Understand what social media channels resonate with your customer base. As mentioned above, the social media channels you use as a retailer need to connect with where your shoppers are spending their time on social media. Facebook is an obvious place to start as all generations are using that platform. But remember, video is growing so YouTube might also be worth exploring. Plus, if you have lots of younger shoppers, you may also want to take a look at Snapchat and Instagram.
Determine if you are going to run your social media in-house or outsource. According to Advertising & Promotional Practices Among U.S. Grocery Retailers 2017, nearly 80 percent of retailers manage social media using in-house staff while nearly 30 percent outsource (more than one choice could be selected). Larger retailers might do an increased mix of each. And what about using an intern? Only a small percentage (8.9 percent) do so. I don’t advise using an intern – do you really want to trust your brand identity to an intern that may only be with your organization a short period of time and/or not really be invested in your long-term success?
Develop a calendar or schedule of posting. Just like you plan ads and promotions, social media works best when you plan out your messaging. Consider frequency of posting – slightly more than half of retailers (51 percent) post a few times a week according to Advertising & Promotional Practices Among U.S. Grocery Retailers 2017.
Experiment with social media – see what works for your shoppers and makes them want to connect with you. Consider tying content in to store events, sales, and staff features. Make it interesting! And remember, it is SOCIAL media so create connections and respond to posts. If you are not interacting with shoppers, many will stop paying attention.
Determine how you are going to measure success. There are many ways to measure success and you need to determine what is right for your organization. The most common ways retailers measure success, according to Advertising & Promotional Practices Among U.S. Grocery Retailers 2017, are likes and shares, as well as click through rates.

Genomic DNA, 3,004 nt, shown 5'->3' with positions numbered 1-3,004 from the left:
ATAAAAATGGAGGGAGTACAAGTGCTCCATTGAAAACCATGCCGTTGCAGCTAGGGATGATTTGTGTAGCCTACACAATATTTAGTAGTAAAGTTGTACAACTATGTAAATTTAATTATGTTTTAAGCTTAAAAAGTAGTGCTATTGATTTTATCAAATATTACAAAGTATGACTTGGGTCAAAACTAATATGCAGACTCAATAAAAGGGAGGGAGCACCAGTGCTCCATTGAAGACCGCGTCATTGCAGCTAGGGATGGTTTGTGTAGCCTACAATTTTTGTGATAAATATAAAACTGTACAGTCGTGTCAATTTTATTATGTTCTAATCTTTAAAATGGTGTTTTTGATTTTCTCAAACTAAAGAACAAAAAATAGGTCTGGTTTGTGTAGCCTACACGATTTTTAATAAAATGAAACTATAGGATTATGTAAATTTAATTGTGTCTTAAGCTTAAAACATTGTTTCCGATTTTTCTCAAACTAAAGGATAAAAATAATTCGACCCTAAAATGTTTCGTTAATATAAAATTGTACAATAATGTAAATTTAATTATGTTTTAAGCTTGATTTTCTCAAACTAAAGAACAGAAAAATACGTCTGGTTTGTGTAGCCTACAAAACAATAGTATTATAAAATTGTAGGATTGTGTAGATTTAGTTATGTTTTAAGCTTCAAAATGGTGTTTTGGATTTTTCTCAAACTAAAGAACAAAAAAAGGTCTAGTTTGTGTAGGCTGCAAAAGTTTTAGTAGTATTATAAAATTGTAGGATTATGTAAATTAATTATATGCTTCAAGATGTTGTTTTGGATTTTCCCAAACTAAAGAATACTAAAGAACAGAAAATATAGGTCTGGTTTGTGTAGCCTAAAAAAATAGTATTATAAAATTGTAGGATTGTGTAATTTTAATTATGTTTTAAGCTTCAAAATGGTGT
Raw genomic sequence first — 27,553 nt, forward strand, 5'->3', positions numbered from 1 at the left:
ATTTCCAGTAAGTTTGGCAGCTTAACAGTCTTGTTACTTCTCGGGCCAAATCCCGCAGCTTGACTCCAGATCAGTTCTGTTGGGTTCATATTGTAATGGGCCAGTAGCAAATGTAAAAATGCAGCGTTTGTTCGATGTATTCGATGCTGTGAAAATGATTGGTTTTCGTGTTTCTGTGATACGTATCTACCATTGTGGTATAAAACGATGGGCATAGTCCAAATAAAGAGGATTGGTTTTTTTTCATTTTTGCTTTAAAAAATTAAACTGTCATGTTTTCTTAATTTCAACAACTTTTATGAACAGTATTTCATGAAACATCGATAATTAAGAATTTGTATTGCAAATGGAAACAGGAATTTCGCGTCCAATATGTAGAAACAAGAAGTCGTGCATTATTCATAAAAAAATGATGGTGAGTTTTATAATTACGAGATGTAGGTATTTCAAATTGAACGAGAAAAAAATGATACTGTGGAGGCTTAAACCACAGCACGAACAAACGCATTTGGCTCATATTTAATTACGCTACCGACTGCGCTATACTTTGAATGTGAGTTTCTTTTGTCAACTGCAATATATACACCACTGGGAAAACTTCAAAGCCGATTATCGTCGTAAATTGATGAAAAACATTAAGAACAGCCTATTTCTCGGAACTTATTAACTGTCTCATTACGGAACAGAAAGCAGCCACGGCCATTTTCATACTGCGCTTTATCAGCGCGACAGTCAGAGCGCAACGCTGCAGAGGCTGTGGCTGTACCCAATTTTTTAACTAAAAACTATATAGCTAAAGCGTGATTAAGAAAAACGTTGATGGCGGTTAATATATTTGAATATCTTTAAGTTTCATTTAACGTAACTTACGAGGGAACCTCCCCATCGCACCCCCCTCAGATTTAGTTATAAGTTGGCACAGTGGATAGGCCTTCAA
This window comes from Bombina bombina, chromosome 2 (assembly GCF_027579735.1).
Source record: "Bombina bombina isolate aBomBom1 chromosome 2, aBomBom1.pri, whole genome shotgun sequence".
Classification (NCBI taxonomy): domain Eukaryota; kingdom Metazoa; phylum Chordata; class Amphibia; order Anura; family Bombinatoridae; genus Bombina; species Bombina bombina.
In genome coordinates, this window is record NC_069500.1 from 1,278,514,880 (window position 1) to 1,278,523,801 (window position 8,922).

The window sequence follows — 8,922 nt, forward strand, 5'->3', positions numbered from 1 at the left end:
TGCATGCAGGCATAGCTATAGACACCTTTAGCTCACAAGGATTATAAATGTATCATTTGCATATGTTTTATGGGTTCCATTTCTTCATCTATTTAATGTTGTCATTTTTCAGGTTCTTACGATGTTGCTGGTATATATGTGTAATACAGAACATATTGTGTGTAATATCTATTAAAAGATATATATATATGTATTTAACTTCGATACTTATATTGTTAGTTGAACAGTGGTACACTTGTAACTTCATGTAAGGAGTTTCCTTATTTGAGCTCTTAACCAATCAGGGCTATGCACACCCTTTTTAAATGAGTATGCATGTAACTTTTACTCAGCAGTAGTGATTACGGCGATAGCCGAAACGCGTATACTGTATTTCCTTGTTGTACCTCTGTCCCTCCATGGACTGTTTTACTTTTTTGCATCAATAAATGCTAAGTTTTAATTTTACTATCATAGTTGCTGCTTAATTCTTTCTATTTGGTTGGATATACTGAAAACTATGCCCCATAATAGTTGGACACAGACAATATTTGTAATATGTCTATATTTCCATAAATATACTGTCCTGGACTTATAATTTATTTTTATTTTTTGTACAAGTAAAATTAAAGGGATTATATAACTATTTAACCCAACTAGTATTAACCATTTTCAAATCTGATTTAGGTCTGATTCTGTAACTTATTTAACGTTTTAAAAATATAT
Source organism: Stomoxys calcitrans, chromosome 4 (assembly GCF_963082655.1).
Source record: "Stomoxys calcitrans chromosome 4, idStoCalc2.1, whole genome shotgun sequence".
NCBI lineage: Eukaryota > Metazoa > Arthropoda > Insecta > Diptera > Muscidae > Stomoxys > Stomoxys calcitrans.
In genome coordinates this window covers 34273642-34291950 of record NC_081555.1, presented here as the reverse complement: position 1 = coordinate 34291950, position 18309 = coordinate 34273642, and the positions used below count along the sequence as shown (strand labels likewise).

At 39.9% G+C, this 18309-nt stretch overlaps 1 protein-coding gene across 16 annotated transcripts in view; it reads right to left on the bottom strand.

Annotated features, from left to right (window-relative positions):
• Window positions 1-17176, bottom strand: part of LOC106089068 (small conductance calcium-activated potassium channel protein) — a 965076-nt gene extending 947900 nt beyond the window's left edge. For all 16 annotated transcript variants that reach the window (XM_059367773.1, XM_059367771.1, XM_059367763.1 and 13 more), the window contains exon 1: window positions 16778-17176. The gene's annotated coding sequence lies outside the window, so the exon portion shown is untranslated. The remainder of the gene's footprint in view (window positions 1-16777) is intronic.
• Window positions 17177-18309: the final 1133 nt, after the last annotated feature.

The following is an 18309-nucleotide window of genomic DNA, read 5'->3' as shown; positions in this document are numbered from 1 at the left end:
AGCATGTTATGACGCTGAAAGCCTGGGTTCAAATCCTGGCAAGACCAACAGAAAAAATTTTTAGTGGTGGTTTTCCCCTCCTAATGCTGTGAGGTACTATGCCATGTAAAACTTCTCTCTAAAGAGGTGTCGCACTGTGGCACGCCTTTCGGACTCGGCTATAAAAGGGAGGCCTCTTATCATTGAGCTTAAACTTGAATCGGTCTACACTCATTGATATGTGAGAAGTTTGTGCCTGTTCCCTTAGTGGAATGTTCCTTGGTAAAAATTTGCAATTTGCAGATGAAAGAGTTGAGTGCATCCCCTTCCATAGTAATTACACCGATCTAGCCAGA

In the end, retailers can help close the social media gap with shoppers by engaging in relevant channels, communicating regularly, offering compelling content and measuring impact.
Contributed by Brian Numainville, PRC – Principal, Retail Feedback Group.
Brian joined Retail Feedback Group (RFG) in 2012 after more than 18 years with Nash Finch Company where he led market research, public relations and its charitable foundation. In his role at RFG, Brian partners with food retailers and wholesalers across the U.S. on a wide range of research and feedback initiatives to help them foster a listening culture. He is the co-author of Feedback Rules!, as well as a frequent speaker and commentator online, and at events for organizations such as the National Grocers Association (NGA), the Produce Marketing Association (PMA), and the Minnesota Grocers Association (MGA). Brian also spent many years as chair of the Food Marketing Institute (FMI) Consumer Market Research Committee and as a member of the Program Leadership Board at the University of Minnesota Food Industry Center.